It’s morning. The beach at Sea Gate is made gently golden by the sun. The first beachgoers, young mothers dragging beach bags and umbrellas, push their way through the fence gate. Kids run toward the water. Lifeguards in bright red shorts and distinguishing jackets sit in their towers already. Whistles hang on the chests of the rescuers; though they haven’t yet sounded, these unassuming whistles will very soon turn into trumpets of Jericho.
The sand is soft and rippled; a machine the night before has cleared the debris and evened the shore. The waves of the ocean completed the task, having smoothed yesterday’s sandcastles, ramparts, and bridges of twigs from the gently sloping bank.
The ocean breathes lazily, the glare on its surface flickering. Seagulls and albatrosses stand on dark boulders, and if not for the faint tremor of their grey feathers and their occasional peeps, the birds could be mistaken for stuffed museum pieces placed there many years ago.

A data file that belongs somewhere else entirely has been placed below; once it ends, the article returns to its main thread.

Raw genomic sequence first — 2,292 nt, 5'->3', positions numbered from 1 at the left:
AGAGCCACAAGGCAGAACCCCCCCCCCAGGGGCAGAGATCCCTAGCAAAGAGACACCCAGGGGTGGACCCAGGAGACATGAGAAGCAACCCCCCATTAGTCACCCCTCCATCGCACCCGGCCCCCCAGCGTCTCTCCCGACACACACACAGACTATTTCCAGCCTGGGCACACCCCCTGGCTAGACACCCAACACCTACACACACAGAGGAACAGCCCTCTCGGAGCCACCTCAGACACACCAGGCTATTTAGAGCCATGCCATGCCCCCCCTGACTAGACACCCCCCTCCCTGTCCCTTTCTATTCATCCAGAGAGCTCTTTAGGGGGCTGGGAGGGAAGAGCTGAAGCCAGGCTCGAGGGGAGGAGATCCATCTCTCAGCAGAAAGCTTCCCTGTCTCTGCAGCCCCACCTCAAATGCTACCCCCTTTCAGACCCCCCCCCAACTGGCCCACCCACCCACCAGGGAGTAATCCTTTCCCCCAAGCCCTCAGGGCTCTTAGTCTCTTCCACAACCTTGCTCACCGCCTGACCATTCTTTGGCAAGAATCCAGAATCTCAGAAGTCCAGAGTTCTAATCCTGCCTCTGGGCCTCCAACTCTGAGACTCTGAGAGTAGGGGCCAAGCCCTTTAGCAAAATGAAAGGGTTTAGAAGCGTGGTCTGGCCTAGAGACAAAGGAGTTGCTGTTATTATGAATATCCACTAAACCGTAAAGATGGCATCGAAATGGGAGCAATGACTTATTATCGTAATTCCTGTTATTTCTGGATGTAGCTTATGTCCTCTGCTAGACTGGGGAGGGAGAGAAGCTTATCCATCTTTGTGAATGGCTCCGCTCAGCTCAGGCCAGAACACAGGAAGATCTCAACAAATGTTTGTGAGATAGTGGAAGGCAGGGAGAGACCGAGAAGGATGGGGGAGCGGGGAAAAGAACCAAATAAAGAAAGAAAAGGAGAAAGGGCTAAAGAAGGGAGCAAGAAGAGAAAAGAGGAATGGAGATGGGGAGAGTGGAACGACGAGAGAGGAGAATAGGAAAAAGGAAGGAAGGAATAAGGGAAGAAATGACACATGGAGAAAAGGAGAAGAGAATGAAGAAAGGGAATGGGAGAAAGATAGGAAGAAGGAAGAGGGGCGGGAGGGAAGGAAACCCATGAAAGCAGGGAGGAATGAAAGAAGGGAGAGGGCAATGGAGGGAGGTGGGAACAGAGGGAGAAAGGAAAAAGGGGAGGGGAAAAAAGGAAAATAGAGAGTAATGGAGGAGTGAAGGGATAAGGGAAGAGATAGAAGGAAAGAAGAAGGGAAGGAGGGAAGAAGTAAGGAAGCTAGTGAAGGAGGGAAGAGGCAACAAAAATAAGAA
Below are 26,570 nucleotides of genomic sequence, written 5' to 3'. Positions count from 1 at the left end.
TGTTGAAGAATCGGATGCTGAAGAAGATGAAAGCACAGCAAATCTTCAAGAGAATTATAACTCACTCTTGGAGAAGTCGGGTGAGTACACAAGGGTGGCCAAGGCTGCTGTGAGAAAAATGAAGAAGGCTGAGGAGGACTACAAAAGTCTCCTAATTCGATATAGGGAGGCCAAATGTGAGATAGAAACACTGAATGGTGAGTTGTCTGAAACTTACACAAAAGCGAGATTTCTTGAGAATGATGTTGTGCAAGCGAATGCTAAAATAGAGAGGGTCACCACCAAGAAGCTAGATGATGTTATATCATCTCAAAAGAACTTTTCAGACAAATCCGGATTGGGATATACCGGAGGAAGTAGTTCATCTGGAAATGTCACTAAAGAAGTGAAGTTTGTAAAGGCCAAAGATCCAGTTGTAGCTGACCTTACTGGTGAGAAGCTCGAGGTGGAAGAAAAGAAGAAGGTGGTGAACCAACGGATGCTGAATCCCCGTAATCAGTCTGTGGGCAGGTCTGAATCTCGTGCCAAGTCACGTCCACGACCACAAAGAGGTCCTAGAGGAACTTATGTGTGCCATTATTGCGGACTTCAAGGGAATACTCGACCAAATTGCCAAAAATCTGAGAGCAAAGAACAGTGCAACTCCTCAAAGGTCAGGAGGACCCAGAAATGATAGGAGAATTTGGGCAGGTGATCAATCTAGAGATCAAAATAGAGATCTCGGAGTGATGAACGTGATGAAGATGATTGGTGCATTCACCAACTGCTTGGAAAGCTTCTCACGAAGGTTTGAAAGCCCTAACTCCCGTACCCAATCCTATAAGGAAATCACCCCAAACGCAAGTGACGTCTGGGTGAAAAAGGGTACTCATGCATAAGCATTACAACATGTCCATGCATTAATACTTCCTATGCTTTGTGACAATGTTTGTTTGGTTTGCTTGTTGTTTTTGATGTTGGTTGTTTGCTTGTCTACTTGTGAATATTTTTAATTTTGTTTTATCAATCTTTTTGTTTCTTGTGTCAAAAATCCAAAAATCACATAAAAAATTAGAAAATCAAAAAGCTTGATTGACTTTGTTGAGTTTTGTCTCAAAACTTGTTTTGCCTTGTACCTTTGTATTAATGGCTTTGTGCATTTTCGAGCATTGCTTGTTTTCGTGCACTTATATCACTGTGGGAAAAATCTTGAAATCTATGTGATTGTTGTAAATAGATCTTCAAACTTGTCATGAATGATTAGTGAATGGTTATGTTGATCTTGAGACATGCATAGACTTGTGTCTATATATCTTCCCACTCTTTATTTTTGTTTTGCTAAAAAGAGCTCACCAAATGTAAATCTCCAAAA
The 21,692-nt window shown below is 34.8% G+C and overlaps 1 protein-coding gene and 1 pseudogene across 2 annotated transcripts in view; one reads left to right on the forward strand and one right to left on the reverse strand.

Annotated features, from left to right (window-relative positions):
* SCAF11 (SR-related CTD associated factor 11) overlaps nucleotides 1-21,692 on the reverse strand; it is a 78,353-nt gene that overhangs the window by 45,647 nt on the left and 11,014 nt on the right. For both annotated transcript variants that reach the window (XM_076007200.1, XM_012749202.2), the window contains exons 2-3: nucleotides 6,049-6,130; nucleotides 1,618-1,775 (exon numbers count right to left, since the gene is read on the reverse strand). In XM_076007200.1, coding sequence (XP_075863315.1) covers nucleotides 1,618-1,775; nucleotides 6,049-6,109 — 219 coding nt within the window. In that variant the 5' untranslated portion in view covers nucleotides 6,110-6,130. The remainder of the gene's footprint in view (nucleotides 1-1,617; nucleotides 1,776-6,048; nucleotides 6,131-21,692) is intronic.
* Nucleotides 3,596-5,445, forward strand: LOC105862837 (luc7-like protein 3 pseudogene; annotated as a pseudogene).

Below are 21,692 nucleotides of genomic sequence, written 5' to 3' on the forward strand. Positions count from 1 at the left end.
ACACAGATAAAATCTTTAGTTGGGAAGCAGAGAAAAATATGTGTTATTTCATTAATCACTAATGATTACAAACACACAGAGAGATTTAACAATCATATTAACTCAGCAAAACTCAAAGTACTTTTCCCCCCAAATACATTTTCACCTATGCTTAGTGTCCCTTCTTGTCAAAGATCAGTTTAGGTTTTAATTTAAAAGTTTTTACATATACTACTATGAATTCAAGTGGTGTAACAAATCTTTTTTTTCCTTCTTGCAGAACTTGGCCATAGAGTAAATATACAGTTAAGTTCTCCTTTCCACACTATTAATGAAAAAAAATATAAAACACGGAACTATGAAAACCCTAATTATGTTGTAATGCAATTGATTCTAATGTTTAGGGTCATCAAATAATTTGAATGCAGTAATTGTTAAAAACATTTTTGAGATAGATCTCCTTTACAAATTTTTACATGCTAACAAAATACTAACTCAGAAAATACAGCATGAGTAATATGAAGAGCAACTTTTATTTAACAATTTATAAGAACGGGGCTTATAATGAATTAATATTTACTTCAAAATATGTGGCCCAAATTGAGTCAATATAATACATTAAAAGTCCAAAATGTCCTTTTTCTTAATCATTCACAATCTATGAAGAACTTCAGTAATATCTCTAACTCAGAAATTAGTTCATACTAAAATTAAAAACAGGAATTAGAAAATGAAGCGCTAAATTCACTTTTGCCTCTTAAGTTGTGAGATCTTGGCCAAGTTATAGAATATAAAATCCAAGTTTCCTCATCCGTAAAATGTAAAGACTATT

Loading cranes at Red Hook port, where dry cargo ships are moored and from where ocean liners depart, are visible on the far away cape. Magnificent floating cities stretch out in a line, leaving behind the skyscrapers of Manhattan, the Verrazano Bridge, the port, and the bay, heading to some terrifying great expanse.
This view reminded Roy for some reason of the far northern natural landscapes he had never been to but liked to watch on TV often since he was young. Michelle said she was simply fascinated by this view of the ocean liners and the statue-like gulls on the rocks.
As for Nick, when mom and dad stretched their hand into the distance—telling him, “Look, what a beautiful ship!”—he thought little of beauty, but instead tried to look at things from a practical point of view. First, he asked his parents if they could buy him a ship like that. Nick wasn’t too upset when his request was firmly denied, and dad had even laughed. Nick wasn’t so little anymore, and could understand that such a ship would be too big for the bathtub in their apartment. Then he wished that he could take a perilous journey on a ship like that the next summer. He agreed to take his mother with him, even though she would prohibit him from playing on the computer.